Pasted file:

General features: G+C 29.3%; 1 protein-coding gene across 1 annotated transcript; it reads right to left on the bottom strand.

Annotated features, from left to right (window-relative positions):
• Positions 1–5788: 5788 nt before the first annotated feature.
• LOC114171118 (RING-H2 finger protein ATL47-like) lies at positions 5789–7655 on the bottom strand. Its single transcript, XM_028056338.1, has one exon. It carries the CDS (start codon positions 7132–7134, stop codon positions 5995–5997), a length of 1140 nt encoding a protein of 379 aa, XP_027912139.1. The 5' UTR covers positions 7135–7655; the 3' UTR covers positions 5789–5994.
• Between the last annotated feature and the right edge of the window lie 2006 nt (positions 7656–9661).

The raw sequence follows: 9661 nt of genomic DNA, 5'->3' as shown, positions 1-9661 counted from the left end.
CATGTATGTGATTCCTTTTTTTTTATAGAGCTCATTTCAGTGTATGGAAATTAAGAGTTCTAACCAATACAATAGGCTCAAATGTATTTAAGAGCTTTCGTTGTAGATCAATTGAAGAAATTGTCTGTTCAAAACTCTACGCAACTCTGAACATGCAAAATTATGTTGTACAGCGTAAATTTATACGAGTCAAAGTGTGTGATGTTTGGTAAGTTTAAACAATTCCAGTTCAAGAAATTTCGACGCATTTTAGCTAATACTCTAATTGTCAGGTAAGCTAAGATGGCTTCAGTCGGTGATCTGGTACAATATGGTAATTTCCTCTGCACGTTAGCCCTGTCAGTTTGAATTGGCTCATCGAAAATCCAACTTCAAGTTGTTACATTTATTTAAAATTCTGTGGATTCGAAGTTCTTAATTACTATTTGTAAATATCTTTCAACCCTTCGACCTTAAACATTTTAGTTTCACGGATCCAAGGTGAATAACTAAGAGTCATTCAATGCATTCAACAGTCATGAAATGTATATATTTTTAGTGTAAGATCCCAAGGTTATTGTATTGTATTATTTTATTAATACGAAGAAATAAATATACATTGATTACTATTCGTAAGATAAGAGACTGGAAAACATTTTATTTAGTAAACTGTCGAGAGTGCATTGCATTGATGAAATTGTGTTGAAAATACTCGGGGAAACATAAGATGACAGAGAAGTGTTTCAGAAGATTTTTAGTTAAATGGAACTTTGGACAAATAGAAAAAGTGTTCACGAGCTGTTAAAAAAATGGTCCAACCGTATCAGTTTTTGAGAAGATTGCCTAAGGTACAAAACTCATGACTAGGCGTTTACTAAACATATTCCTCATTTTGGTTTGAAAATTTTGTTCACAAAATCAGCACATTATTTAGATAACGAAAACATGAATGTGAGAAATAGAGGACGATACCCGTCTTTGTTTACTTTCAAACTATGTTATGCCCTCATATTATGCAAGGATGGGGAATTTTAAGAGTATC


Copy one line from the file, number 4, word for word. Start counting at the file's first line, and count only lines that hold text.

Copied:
• LOC114171118 (RING-H2 finger protein ATL47-like) lies at positions 5789–7655 on the bottom strand. Its single transcript, XM_028056338.1, has one exon. It carries the CDS (start codon positions 7132–7134, stop codon positions 5995–5997), a length of 1140 nt encoding a protein of 379 aa, XP_027912139.1. The 5' UTR covers positions 7135–7655; the 3' UTR covers positions 5789–5994.